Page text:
The plant will contain a paint shop, body shop, assembly line, and press shop.  The 400-hectare facility will be the Audi’s most modern and technologically advanced, and Mexico presented many benefits to the automobile maker.  The Mexican workforce is highly educated and famed for their strong work ethic, and the country’s well-developed infrastructure along with its numerous international free-trade agreements made it the ideal place for Audi to set up shop.

Furthermore, Mexico offers the best tax and business environment for automakers.  “With Mexico, Audi has made the best choice to help it develop and secure its growth,” emphasised Mexico’s Economics Minister Ildefonso Guajardo Villarreal in the same ceremony celebrating the start of the plant’s construction.

Rafael Moreno Valle, Puebla’s governor, further stated: “Our country and the new Audi location in San José Chiapa in Puebla offer the best conditions for the successful development of the entire American market. We are proud that with Audi México, the first international premium manufacturer in the automotive industry is at home in our federal state.”

On a separate occasion, Stadler mentioned that no jobs at the Ingolstadt factory in Germany would be lost when production of the Q5 shifts to Mexico; the additional demand for production cannot be met at the existing German plants.

Mexican Telecom Reform has passed … What´s next?

Mexican Telecom Reform has passed … What´s next?

Photo credit: Cut down to size by Adrian Nier

Last April 30, Mexican Congress finally approved the Constitutional Reform on telecom (and anti-trust). Now it is time for the 31 State Congresses to review and approve. If any 16 Congresses approve the Reform, it will become a finished Reform. State of Mexico was first. Jalisco and Querétaro are on their way.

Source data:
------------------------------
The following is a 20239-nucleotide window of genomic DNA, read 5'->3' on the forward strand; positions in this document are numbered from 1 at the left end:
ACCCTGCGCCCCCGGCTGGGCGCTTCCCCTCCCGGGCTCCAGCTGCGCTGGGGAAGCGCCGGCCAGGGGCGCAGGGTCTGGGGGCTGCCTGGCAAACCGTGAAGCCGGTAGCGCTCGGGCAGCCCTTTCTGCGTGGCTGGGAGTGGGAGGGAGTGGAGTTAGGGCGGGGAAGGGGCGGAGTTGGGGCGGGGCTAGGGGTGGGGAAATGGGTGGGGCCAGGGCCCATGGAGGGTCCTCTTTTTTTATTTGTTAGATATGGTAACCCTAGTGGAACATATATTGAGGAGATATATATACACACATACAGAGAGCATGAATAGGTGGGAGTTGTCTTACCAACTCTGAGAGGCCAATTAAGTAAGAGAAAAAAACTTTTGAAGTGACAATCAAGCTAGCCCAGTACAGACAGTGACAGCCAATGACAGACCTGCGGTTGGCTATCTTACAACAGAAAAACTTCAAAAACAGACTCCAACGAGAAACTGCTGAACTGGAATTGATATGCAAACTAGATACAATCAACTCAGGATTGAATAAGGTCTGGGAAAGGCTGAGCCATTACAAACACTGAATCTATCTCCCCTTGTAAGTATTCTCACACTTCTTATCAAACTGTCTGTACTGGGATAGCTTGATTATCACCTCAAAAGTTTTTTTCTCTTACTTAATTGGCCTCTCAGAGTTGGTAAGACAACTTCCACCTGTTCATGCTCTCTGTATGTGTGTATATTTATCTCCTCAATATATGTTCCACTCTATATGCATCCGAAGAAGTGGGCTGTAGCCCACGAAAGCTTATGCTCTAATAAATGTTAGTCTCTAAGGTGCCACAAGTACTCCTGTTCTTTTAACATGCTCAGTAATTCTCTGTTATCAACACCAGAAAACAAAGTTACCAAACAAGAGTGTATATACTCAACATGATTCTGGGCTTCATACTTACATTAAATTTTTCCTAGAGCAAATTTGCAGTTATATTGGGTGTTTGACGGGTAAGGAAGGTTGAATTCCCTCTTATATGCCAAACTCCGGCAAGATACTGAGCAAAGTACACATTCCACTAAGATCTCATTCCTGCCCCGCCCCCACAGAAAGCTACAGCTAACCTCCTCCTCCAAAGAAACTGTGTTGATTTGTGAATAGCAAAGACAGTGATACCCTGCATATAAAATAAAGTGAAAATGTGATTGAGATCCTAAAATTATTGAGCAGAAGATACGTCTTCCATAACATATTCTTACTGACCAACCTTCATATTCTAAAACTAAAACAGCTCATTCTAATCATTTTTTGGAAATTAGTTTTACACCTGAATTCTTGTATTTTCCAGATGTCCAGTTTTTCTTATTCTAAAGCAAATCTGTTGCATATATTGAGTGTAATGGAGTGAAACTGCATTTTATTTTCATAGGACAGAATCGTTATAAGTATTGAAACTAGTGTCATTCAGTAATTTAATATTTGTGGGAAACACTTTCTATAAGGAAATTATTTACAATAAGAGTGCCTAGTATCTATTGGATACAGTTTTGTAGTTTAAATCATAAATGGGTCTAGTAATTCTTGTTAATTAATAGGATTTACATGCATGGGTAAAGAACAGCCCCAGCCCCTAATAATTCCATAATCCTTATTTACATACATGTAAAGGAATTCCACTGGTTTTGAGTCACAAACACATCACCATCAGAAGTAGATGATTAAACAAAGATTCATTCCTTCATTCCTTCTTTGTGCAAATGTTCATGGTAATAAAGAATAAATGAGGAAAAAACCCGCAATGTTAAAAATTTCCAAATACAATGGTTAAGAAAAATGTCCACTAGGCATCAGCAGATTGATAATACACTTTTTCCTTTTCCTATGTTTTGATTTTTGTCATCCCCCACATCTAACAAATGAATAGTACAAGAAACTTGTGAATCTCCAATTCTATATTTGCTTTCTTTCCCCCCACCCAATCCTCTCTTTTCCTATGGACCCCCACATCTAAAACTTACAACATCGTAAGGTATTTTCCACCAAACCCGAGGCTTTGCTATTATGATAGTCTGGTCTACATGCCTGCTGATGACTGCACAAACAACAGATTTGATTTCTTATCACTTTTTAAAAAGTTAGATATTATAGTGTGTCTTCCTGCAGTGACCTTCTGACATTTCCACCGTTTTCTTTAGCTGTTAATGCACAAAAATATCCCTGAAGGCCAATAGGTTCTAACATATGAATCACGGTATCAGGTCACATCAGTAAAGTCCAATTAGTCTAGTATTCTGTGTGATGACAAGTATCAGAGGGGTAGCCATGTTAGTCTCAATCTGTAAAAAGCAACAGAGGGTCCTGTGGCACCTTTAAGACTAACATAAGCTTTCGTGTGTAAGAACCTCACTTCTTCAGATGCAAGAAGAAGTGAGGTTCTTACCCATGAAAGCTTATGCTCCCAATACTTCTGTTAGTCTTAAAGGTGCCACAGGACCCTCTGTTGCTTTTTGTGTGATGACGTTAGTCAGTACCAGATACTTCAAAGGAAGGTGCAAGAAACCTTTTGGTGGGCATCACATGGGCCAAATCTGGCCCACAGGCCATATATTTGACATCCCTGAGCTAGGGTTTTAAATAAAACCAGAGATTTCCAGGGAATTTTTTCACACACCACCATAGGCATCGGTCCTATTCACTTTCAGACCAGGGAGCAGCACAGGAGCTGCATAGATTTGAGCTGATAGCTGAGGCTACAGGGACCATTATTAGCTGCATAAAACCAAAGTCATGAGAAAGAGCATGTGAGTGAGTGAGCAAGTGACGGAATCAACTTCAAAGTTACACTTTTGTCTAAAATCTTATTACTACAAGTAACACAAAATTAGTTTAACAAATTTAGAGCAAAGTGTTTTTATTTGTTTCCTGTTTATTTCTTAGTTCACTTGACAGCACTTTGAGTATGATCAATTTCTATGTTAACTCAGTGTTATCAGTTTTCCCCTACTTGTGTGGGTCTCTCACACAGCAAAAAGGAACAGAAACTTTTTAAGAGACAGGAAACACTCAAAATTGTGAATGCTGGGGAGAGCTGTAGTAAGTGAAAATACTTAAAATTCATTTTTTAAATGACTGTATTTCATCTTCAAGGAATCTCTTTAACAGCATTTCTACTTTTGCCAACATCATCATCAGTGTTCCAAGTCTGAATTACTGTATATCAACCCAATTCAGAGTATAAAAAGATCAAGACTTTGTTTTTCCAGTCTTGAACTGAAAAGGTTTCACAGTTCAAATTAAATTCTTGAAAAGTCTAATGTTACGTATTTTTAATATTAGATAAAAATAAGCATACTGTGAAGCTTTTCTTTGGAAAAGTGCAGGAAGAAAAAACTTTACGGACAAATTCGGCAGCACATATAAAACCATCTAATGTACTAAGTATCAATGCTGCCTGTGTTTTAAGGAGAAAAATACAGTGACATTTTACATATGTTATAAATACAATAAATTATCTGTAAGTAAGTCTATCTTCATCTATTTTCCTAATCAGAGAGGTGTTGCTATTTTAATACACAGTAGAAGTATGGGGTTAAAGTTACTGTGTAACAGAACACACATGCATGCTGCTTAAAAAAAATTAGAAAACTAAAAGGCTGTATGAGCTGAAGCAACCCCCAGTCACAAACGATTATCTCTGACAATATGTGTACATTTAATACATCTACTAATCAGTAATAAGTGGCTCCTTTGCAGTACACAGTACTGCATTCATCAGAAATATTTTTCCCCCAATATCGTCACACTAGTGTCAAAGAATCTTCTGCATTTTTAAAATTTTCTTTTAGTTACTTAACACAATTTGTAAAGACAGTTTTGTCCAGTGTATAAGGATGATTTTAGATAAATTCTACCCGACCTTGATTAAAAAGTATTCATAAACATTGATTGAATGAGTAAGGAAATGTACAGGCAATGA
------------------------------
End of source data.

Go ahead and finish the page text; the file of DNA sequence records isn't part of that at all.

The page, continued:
Then, what is next? The secondary regulation, meaning discussing/approving amendments to Telecom Law, Radio and TV Law, CATV Regulations, Satellite Regulations, Regulations to Telecom Law and many other. As has been discussed in the fora, making a uniform Telecom legislative body comprising and putting together all segments of the market. Yes, this is because every telecom service is convergent and data-driven, and yes, law is for regulating these trends.

Some of my next posts will address the hottest topics on secondary regulation. I will write on topics that media or specialists have not discussed enough or at all.

Can´t wait? Want to suggest something? Let me know … #TelecomReformMX

U.S. and Mexico Deeply Linked By Trade

U.S. and Mexico Deeply Linked By Trade

Photo credit: WTC Ciudad De Mexico by Armando Argandar

When North Americans and people from other parts of the world think of Mexico, one of the first things that they may think of, sadly, is the security situation in the country caused by drug traffickers and associated gangs.  However, smart investors and businessmen know that Mexico is quickly becoming an economic powerhouse due to the Spanish-speaking country’s free trade agreements with 44 countries, economic policy reform, and highly skilled, talented workforce.  The ties that bind Mexico and the United States go beyond those of friendship; the two countries are deeply linked by successful trade.